Enjoy your New Year’s Eve!

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I Sound Like A Dying Cat

I went over to my friend’s house the other night, to get her help with the viola. She has been playing violin for – well – forever, and she has been showing me the techniques for playing stringed instruments. Things like how not to hold the bow, and how not to hold the viola with my left hand, and how not to pluck the strings, and how not to…you get the idea.

Unfortunately, I’m still squeaking. It’s annoying. Sometimes I’m just not pressing the string down hard enough. This can be caused by me not paying attention to that hand because I’m focusing too much on bowing, or it can be caused by my hand getting sick of staying in that position for so long and giving out on me.

The squeaking (dying cat) noise can, of course, also be caused by problems with my bow hand, like the bow not pressing down hard enough on the strings. But then when I focus on that, I forget to pay attention to what my other hand should be doing…

Am I expressing that this is hard? These are hard instruments to play. Why did I want to learn to play the viola? Why did I decide that playing an unfretted stringed instrument was a good idea? Why did I decide that playing the piano and the electric bass and singing wasn’t good enough?

Is it just that I’m a left-handed, red-headed musician, which automatically implies that I’m crazy on many different levels? Or could it just be that I’m a masochist?

Probably all of the above.

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It’s Been A While

I know, I know, I’ve been lazy lately. In my defense, I haven’t been lazy – I’ve been busy. I just finished a semester of 19 credit hours: 15 at my university and 4 more at the local community college. Why would I put myself through this agony, you ask? So I can graduate next semester. And, assuming I don’t fail anything in the spring, I will. I’ve got all the right classes added, and my advisor has checked everything out for me. I won’t get into the gory details of dealing with that one stupid class that I need and they decided not to offer next semester; we’ll just say an hour in an office with two advisors got everything taken care of.

Merry Christmas! Or Happy Whatever-Holiday-You-Celebrate! Have you started thinking of your New Year’s Resolutions yet? Just think, all the stores will have their fitness equipment on sale in the first week of January. That way you can accomplish both your resolution of saving more money and of losing weight! Two birds…

Personally, I’m in the process of learning a few things. (Clearly, I have too much time on my hands. Maybe I should have been blogging.) I realized recently that there is a list (in my head) of things I’d like to learn someday, and if I don’t start on that soon, I’m going to wind up in a real job with no free time and won’t ever get around to them. Because I have so much free time right now…but that’s a different story. My list looks like this: Read the rest of this entry »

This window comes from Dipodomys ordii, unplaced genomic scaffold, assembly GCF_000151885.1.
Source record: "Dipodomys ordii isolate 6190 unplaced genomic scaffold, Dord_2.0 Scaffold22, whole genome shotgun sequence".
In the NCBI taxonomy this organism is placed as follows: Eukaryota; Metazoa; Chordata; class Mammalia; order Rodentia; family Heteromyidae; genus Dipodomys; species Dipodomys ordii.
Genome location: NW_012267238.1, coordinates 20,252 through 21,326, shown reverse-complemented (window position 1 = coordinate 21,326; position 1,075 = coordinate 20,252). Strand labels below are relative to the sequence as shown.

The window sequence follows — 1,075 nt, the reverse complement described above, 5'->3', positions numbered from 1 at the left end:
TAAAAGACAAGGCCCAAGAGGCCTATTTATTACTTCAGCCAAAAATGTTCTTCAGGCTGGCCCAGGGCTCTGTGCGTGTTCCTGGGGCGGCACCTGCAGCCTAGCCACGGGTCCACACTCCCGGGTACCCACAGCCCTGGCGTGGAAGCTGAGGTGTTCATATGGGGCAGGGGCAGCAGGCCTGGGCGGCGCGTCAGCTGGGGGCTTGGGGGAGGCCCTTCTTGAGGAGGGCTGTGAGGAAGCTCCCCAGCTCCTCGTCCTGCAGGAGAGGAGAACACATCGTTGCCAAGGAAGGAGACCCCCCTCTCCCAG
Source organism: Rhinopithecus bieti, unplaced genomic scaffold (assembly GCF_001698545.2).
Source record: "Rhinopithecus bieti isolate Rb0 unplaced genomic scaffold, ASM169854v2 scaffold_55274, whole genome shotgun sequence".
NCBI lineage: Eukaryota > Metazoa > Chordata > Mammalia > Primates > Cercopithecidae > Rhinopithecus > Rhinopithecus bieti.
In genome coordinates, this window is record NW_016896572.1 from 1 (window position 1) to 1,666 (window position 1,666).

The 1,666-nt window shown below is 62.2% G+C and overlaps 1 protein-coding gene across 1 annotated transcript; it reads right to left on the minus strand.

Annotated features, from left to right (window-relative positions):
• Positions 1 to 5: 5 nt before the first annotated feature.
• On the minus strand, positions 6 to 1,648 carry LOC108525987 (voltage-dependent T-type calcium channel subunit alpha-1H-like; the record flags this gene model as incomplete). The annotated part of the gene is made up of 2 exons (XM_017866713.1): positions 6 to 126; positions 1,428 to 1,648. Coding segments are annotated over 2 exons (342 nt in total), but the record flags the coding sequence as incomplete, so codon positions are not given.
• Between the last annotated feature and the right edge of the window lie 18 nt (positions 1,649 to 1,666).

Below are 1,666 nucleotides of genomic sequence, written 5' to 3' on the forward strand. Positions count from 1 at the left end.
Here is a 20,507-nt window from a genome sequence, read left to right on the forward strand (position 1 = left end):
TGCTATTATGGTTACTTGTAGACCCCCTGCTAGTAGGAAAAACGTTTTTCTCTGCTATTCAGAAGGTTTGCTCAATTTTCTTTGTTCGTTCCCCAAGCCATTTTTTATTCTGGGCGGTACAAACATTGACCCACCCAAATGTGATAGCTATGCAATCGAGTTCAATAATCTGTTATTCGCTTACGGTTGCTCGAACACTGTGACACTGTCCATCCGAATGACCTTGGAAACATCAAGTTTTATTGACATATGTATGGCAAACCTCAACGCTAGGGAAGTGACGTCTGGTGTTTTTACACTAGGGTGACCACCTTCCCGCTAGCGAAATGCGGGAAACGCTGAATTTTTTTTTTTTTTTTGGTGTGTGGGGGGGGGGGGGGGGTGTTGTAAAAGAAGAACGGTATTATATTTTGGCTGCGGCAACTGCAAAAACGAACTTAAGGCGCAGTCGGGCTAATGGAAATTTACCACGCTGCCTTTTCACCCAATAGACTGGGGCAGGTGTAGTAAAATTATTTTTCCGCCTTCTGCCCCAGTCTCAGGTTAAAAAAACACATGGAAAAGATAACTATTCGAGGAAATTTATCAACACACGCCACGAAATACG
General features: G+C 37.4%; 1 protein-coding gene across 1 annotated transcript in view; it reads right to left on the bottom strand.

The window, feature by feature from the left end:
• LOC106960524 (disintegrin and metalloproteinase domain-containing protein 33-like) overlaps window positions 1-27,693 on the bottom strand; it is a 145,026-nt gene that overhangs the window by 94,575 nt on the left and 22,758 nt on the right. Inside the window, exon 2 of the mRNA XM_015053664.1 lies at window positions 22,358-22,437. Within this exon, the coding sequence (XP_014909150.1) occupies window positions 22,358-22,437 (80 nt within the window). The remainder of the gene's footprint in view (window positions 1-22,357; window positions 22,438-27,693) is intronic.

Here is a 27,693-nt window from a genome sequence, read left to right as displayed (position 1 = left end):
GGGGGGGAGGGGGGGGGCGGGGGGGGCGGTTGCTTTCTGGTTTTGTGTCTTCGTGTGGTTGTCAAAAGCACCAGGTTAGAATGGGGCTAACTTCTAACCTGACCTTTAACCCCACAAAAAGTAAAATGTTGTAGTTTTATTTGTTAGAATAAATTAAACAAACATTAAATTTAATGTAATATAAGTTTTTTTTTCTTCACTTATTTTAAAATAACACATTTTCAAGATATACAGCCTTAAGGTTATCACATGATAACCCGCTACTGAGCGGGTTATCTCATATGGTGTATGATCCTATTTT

Why It Never Hurts To Ask

I believe I’ve mentioned before that I’m a music student. One of the implications of this is that my major does not require me to take enough upper-division (300 and 400 level) classes to satisfy the university’s requirements. Right now, one of the classes I’m taking is Counterpoint, which is not required for my major, but looked interesting. Fortunately, it turned out that it actually was interesting, and since it’s a two-semester course, I was looking forward to taking it again in the spring. Read the rest of this entry »

The Perfect Browser?

I have spent a very long time trying to find the perfect browser. I’ve hated Internet Explorer for a few years now, and switched to Firefox on my old PC. After that crashed and I got my MacBook, I used Safari for a long time. I loved the way Safari looked, and how well it fit within the Mac environment, but I wished I had the ability to extend its functionality the way I could in Firefox. After Firefox 3 was released, I gave it a try again. I still liked it, but always went back to Safari. Then the semester started. Read the rest of this entry »

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Senioritis Has Hit…

…and hit hard.

This happened to me when I was in my last year of high school too. The apathy is the worst part. I just don’t want to do anything. I’m missing assignments in one of my classes, and I’m really not very concerned about that. Unfortunately, I really do have to do my homework because the semester’s not over yet. And when it does end, I have another one. I’m within firing range though! I can see the light of graduation at the end of the long, dark, tunnel of the Music Building, where the room numbers have no order and instruments can be heard at all hours of the day. Read the rest of this entry »